Though known for their lunchtime gourmet sandwiches, Pane Bianco’s dinner menu includes Italian favorites such as specialty pizza, antipasto and spiedini. As one of the sister restaurants to nationally-renowned Pizzeria Bianco, you can get similarly amazing food without waiting on an available table for hours.

The airy atmosphere and award-winning food make Pane Bianco a must visit, and why not make the trip this Valentine’s Day with a date? Valentines specials will be released later in the week.

Phone: 602-234-2100
Address: 4404 N. Central Ave.
Mon-Thu 4 p.m.- 9 p.m.
Fri & Sat 4 p.m.- 10 p.m.

The Breadfruit

(Windsor Smith/DD)

“We offer Caribbean cuisine, and fresh seafood in the middle of the desert,” said The Breadfruit owner and head chef Danielle Leoni.

With entrees such as coconut-curried tofu, guava-glazed pork belly and wood smoked mussels, The Breadfruit has a menu unlike any other in downtown Phoenix. Not only is the food unique, but the dining area also has a flare of its own.

A small raised patio decorated with strings of lights marks the entrance to the restaurant. When you walk into The Breadfruit, the first thing you will notice is a rum bar, stocked to the ceiling with Caribbean specialties.

The main dining area is no larger than the average living room, but the size adds to the intimate atmosphere, along with the Jamaican-style music and dim lighting. One of the elements that appealed to me was the hidden courtyard in the back of the restaurant. Completely off the street, this lounge provides an isolated area for couples to chat after dinner.

A Valentine’s Day four course menu with optional cocktails (for those under 21, Jamaican inspired non-alcoholic drinks are also offered) is expected to be released Sunday at the price of $55 per person. Reservations are highly recommended, as the restaurant is already half booked.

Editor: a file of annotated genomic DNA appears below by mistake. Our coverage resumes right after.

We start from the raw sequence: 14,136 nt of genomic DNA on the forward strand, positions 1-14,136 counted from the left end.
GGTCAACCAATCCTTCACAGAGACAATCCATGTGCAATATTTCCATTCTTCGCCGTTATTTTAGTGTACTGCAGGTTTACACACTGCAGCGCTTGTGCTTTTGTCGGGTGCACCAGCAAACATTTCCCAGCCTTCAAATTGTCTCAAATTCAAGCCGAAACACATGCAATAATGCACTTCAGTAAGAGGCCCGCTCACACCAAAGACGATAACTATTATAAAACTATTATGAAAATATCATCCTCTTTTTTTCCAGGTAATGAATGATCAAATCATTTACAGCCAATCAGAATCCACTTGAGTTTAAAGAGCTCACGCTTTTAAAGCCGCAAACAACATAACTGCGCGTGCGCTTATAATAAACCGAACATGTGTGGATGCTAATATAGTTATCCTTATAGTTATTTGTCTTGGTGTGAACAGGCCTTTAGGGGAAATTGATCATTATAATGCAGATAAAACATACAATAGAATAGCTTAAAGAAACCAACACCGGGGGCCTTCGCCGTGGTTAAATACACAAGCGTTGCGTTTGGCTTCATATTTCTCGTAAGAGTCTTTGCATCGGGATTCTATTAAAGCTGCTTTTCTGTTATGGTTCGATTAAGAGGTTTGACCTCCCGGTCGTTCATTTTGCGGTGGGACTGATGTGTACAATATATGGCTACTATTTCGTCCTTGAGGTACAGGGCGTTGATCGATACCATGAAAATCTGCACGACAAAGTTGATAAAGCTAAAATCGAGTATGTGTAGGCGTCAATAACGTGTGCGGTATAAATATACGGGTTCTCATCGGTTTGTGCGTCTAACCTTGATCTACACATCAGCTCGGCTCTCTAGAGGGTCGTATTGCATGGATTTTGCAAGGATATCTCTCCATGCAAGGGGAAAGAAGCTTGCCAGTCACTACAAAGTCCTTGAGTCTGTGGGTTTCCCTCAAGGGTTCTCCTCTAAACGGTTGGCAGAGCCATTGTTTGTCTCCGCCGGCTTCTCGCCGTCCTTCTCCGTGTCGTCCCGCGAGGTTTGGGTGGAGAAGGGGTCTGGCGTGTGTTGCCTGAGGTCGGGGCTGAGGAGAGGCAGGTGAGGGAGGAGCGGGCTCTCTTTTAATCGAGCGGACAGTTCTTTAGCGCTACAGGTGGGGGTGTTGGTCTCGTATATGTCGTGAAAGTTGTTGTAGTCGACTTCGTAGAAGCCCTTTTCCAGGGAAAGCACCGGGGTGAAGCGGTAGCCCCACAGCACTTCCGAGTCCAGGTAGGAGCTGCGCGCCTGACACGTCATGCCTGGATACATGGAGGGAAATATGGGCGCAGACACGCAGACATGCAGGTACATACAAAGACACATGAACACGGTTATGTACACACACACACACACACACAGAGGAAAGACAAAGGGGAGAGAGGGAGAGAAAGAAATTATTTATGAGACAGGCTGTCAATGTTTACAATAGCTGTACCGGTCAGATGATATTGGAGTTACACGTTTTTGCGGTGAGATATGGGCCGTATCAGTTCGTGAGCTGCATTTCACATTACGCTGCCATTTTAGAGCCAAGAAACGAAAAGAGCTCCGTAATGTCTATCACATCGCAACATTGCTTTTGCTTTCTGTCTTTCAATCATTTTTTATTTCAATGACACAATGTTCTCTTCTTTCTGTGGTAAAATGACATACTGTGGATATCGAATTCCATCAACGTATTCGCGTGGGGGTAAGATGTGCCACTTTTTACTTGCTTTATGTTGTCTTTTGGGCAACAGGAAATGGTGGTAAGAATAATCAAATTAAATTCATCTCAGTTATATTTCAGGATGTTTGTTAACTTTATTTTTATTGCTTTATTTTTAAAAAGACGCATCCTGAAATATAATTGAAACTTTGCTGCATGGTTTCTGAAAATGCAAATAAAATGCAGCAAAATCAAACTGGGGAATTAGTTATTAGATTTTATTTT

Phone: 602-267-1266
Address: 108 E. Pierce St.
Mon-Thu 5 p.m.-10 p.m.
Fri & Sat 5 p.m.- 11 p.m. with cocktails until 12 a.m.

Postino Wine Cafe

(Evie Carpenter/DD)

A few streets past the Camelback and Central light rail stop is Postino Winecafé, located on the southwest corner of Central Avenue and Colter Street. As Downtown Devil food expert Jack Fitzpatrick mentioned in his review of Postino, the indoor and outdoor seating is complimented by “stylishly dim” lighting, really setting the mood for a romantic date.

While Postino offers rich salads and panini, the restaurant’s main calling card is its intricate bruschetta creations. A combination of a Mediterranean-style appetizer, a bruschetta board and a glass of their select wines for those over 21 will both satisfy the stomach and win over your date. If you are looking for dining that is modern, fresh and light, consider celebrating Valentine’s Day here.